IPP Mail Archive: IPP> RFC 2487 - SMTP Svc Ext for Secure SMTP over TLS (Jan 1999)

IPP Mail Archive: IPP> RFC 2487 - SMTP Svc Ext for Secure SMTP over TLS (Jan 1999)

IPP> RFC 2487 - SMTP Svc Ext for Secure SMTP over TLS (Jan 1999)

Ira McDonald (imcdonal@sdsp.mc.xerox.com)
Sat, 23 Jan 99 19:10:26 EST

Hi folks,

Abstract below

Cheers,
- Ira McDonald
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Network Working Group P. Hoffman
Request for Comments: 2487 Internet Mail Consortium
Category: Standards Track January 1999

SMTP Service Extension for Secure SMTP over TLS

Status of this Memo

This document specifies an Internet standards track protocol for the
Internet community, and requests discussion and suggestions for
improvements. Please refer to the current edition of the "Internet
Official Protocol Standards" (STD 1) for the standardization state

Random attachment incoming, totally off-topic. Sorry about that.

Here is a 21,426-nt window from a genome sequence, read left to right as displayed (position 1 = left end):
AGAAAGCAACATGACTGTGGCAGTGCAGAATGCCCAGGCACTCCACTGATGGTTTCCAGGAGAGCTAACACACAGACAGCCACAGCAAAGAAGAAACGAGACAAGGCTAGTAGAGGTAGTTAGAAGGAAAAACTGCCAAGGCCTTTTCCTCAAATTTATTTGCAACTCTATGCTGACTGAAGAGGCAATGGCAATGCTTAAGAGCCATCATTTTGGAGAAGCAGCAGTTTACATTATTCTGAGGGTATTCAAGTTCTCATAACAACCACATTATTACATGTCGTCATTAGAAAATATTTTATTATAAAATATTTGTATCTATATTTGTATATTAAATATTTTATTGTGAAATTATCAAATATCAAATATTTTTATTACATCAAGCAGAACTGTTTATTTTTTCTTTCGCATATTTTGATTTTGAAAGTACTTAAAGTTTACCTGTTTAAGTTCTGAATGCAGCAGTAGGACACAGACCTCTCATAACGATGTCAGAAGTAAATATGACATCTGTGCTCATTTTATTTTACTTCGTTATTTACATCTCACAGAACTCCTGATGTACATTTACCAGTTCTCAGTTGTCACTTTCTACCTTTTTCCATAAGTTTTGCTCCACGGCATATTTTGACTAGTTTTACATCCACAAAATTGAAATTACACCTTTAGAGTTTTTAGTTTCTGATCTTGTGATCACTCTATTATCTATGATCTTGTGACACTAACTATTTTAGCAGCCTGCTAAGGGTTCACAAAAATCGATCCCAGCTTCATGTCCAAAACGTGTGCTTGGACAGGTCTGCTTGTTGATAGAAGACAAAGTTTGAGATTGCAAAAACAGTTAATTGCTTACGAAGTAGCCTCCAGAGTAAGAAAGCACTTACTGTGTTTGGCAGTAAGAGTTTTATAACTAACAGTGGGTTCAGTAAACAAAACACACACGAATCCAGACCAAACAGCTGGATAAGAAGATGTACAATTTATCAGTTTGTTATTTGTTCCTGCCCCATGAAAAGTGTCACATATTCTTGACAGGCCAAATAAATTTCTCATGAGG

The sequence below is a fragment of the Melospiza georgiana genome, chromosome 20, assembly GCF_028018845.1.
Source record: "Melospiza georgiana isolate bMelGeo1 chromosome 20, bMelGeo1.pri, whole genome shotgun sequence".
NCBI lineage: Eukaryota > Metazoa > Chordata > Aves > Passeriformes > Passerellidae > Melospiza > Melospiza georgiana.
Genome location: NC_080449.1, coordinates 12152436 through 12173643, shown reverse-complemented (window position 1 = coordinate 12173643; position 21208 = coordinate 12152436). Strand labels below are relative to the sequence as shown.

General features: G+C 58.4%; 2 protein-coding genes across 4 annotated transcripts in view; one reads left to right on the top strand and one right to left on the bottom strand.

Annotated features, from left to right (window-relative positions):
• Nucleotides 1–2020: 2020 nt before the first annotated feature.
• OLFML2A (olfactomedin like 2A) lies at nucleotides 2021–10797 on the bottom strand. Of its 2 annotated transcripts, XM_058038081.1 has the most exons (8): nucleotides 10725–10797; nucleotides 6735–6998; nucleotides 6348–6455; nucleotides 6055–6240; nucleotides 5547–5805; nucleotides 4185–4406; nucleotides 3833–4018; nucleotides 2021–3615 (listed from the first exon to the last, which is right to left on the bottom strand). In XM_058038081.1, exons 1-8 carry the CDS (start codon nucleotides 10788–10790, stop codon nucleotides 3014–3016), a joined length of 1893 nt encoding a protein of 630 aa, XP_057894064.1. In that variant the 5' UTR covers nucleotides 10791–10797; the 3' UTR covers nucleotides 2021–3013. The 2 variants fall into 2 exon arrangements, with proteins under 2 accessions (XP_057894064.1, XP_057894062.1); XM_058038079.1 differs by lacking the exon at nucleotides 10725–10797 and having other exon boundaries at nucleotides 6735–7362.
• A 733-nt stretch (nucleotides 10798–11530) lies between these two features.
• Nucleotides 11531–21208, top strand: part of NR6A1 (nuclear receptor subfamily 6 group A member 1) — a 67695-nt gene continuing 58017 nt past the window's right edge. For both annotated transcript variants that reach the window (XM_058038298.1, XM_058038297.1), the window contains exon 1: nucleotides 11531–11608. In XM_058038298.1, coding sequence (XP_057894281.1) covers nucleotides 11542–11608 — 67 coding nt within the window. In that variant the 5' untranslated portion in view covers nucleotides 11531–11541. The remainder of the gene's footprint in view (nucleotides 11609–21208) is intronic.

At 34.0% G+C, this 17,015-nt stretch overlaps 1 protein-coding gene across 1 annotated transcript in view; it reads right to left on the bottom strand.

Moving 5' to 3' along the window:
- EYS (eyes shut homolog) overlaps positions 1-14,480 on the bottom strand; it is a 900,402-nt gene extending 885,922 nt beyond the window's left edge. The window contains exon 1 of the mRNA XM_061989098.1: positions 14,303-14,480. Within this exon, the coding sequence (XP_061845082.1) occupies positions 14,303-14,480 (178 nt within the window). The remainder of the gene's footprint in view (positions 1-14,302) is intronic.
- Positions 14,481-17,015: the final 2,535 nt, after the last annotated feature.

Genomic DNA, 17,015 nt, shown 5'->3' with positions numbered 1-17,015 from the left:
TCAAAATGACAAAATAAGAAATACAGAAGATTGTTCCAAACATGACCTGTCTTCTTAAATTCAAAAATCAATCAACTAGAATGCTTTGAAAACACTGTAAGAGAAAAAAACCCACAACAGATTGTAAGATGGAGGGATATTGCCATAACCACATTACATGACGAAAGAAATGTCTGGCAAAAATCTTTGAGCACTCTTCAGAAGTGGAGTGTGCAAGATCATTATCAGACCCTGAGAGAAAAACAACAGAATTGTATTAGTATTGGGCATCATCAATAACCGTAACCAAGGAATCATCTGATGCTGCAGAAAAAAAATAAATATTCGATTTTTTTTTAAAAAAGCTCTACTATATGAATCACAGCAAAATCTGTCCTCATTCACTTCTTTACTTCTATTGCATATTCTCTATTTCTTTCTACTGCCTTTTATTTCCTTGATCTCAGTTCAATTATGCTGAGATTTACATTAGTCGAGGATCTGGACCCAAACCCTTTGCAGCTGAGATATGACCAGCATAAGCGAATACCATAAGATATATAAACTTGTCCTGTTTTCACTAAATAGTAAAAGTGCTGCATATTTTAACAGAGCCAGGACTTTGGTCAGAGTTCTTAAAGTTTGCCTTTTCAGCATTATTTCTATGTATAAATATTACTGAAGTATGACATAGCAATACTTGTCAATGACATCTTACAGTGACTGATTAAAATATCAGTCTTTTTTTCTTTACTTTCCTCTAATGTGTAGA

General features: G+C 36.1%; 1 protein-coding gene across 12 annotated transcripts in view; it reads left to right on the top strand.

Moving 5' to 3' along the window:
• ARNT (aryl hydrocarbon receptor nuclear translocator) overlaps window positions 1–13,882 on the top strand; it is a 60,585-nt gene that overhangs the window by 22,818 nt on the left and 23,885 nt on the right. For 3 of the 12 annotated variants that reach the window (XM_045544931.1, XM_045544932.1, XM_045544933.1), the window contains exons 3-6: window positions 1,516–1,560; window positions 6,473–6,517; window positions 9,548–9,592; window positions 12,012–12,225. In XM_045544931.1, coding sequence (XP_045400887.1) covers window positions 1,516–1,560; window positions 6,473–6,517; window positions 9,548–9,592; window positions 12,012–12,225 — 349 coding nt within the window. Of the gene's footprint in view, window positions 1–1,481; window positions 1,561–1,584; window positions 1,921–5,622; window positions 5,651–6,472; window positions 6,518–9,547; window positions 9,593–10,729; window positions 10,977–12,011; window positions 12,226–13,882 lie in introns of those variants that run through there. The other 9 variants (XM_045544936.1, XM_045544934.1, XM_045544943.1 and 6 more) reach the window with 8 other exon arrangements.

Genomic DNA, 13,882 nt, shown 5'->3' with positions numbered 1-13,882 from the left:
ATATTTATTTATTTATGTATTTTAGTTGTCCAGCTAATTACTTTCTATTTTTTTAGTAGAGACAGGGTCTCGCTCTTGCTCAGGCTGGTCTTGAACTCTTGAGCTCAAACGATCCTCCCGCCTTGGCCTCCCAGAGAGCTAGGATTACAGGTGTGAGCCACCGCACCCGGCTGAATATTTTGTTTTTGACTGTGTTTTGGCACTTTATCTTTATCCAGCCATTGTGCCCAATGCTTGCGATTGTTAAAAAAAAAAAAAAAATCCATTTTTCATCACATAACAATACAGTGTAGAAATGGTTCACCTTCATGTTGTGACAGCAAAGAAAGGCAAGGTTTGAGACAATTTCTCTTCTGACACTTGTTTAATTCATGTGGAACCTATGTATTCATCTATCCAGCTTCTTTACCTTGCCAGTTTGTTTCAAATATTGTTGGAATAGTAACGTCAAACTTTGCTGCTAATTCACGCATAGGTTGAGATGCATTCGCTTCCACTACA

and status of this protocol. Distribution of this memo is unlimited.

Copyright Notice

Copyright (C) The Internet Society (1999). All Rights Reserved.

1. Abstract

This document describes an extension to the SMTP service that allows
an SMTP server and client to use transport-layer security to provide
private, authenticated communication over the Internet. This gives
SMTP agents the ability to protect some or all of their
communications from eavesdroppers and attackers.

2. Introduction

SMTP [RFC-821] servers and clients normally communicate in the clear
over the Internet. In many cases, this communication goes through one
or more router that is not controlled or trusted by either entity.
Such an untrusted router might allow a third party to monitor or
alter the communications between the server and client.

Further, there is often a desire for two SMTP agents to be able to
authenticate each others' identities. For example, a secure SMTP
server might only allow communications from other SMTP agents it
knows, or it might act differently for messages received from an
agent it knows than from one it doesn't know.

TLS [TLS], more commonly known as SSL, is a popular mechanism for
enhancing TCP communications with privacy and authentication. TLS is
in wide use with the HTTP protocol, and is also being used for adding
security to many other common protocols that run over TCP.

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